Not All Disney Princesses Were Legal

In the 1920s through the 1940s, carnivals, state fairs, and the like gave away figurines made of plaster to those who successfully answered the calls of carnival game barkers. Because they were made of plaster or chalk, these pieces are called carnival chalkware. Given that they were made of a less-than sturdy material as well as given away to men trying to impress ladies and kids (both temporary conditions!), relatively few of the rather large number of plaster carnival prizes made and given away have survived; thus making them collectible.

The most popular of these pieces, then as now, are those depicting famous people, personalities, and icons of those times — including non-real folks, such as beloved comic and film characters. And not all of these were approved or licensed creations. Like my vintage Snow White carnival chalkware piece.

snow white knock-off chalkware

While characters such as Snow White and Cinderella (and their stories) are in the public domain, it’s pretty clear that the makers of vintage carnival chalkware pieces were ripping-off the intellectual property of Walt Disney.

Disney characters weren’t the only ones to be copied in plaster, but they seem to be among the most popular — both in terms of having been saved by original owners and in collector desirability. A true testament to the longevity of Disney.

Collecting Silent Film Stars: Annette Kellerman

Being the fan that I am (both of the collector and silent film), I couldn’t just let Mary Ann Cade go that easily after delivering her recent silent film news — I had to ask her about one of her favorite silent film stars, Annette Kellerman (also billed as Annette Kellermann and called “The Perfect Woman”).

Mary, tell us about Annette Kellerman… How did she catch your collecting fancy?

I got interested in Kellerman when I saw Esther Williams in the fictional biopic Million Dollar Mermaid, which was loosely based on Ms. Kellerman’s life. After viewing it, I started looking around to see if any of her product survived and why she is so forgotten today.

Annette Kellerman on board signed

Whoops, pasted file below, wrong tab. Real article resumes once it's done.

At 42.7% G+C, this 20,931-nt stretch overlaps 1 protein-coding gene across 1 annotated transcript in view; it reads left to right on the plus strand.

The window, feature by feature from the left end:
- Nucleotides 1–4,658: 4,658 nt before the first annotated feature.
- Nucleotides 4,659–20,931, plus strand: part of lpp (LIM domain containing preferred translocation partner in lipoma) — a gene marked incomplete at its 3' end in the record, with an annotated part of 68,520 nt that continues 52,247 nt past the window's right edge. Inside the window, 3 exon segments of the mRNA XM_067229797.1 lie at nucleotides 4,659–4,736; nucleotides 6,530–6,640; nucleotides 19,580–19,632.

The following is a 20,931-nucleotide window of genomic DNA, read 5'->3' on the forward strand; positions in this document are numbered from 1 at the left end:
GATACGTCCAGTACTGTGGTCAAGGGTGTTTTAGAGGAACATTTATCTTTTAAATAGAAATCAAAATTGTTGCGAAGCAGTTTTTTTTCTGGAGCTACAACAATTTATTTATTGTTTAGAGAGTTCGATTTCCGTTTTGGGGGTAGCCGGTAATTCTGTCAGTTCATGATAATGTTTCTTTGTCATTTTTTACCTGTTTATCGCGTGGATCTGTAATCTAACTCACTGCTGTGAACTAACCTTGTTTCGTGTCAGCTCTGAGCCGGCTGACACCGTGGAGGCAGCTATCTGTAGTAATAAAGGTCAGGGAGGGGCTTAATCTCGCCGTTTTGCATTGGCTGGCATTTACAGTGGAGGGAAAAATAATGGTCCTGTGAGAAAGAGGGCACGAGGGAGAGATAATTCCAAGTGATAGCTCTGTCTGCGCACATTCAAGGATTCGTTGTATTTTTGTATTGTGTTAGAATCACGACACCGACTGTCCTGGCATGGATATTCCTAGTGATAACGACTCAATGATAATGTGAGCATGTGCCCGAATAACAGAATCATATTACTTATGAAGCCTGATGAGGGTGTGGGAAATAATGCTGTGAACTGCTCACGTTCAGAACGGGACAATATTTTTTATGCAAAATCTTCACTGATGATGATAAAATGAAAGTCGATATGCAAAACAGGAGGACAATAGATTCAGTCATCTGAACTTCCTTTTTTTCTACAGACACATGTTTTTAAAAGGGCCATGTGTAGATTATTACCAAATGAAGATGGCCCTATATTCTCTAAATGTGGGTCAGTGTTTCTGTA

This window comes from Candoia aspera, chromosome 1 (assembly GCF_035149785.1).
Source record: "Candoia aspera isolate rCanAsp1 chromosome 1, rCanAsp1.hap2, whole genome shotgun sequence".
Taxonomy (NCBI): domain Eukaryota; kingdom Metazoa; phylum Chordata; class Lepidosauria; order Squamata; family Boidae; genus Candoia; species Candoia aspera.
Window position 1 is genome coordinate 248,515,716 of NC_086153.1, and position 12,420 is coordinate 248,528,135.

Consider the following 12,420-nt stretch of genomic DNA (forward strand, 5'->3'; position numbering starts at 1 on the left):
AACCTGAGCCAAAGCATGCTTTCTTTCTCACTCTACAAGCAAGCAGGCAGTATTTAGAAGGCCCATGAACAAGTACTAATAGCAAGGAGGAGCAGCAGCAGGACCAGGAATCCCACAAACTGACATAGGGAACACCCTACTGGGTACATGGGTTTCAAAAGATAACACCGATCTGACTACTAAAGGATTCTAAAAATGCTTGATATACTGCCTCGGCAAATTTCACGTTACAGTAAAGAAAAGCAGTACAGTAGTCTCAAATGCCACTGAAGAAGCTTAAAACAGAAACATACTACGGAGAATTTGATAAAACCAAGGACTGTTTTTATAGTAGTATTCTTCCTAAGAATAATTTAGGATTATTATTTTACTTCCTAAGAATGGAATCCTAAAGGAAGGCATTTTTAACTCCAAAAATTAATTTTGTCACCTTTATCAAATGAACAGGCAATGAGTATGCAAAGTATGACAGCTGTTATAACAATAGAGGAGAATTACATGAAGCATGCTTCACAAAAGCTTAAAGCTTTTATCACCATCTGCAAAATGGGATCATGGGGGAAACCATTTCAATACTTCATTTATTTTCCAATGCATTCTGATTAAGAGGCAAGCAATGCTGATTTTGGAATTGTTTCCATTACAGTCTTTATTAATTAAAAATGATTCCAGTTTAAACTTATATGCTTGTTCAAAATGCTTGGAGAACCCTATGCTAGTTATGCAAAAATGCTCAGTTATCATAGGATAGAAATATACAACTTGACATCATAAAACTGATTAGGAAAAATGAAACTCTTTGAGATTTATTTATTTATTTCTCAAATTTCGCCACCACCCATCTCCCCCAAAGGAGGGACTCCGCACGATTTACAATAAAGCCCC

At one time, during her heyday, she was a force to be reckoned with, kind of like Madonna or Oprah Winfrey. She was writing books, making films, doing publicity stunts, designing swimsuits, performing water ballets at the Hippodrome, performing in vaudeville type shows all over the world, making movies, and she even had her own chain of fitness clubs and a health food store.

vintage health beauty perfect figure course by silent film star annette kellermann

Sadly, she is all but forgotten today and when one looks at her swimming and diving contributions, including her discovery of what is considered synchronized swimming as well as the one piece bathing suit, it is a real shame.

antique trunk that belonged to annette kellerman

When I started the quest on Kellerman, the only known film was Venus of the South Seas, but, along with the news mentioned earlier, I have managed to locate Siren of the Sea.

vintage tobacco cards featuring silent film star annette kellerman

Kellerman is reputed to be in a cameo in the Fatty Arbuckle / Buston Keaton short Coney Island (1917) and a couple of other films that have not been confirmed as of yet. The Australian archives do hold some of her various water ballet footage as well.

Thank you, Mary, for sharing your collecting passion and information with us!

Photo Credits, in order of appearance:

Signed photo of Annette Kellerman and photo of Annette Kellerman’s trunk, from Mary Ann Cade.

Personal Course of Instruction In The Attainment Of Health, Beauty and Perfect Figure, by Annette Kellermann, 1932, via The Land of Pleasant Living;

Annette Kellerman movie photos, on a 1924 set of Henry Clay and Bock Co., Ltd. Cuban tobacco cards, courtesy of Cliff Aliperti.

“What’s in Your Collection”: Vintage Picnic Hampers

As summer unfolds, I begin to think about my “picnic entertaining”. I have always loved antique and vintage picnic hampers and would love to have a collection-but alas…no room to store yet another collection!

See on www.kathryngreeleydesigns.com

In Praise Of That 6 Degrees Thing: People & Other Flea Market Finds

This is a photo of my dad, aka the Grinnin’ half of Inherited Values own Antiquips, aka The Dean. It was taken at the Elkhorn Antique Flea Market by Urban Flea Marketer, the photo-blogger of You Bought WHAT?! From Who?.

My dad’s story from her post:

I mean, he was just cute. He was totally a hoot. I asked him what he’d grab if the market set on fire, and don’t say your wife/husband because everyone says that, usually because they are standing right there… He laughed & said I wasn’t going to! I want my clock {because} it’s expensive & my wife is cheap. LOVE!

She collects photos of people at flea markets, especially “cute old grandpas” — her love of them sounds like my thing for “old coots.” Probably the same thing; just a different name. *wink*

At that same flea market…

Tom Cerny aka “Hippie Tom” of American Pickers fame. (That’s less than six degrees between me and Frank & Mike!)

With Tom was his friend Jeff Purcell:

Now I LOVED this photo of Jeff & Tom, but it was more like a snap shot & not a portrait. What I really wanted to do was photograph Tom’s hands. All of his cuts and wounds were wrapped in duct tape… Like a true modern hippie. Jeff was such a sweet guy. He invited me up to the farm if I ever wanted. He was really truly just a happy guy. It was sweet. At 26, he is back at school, studying geology. He recently returned from a trip to I believe Switzerland, studying glaciers with a professor. I don’t know why, but I love that.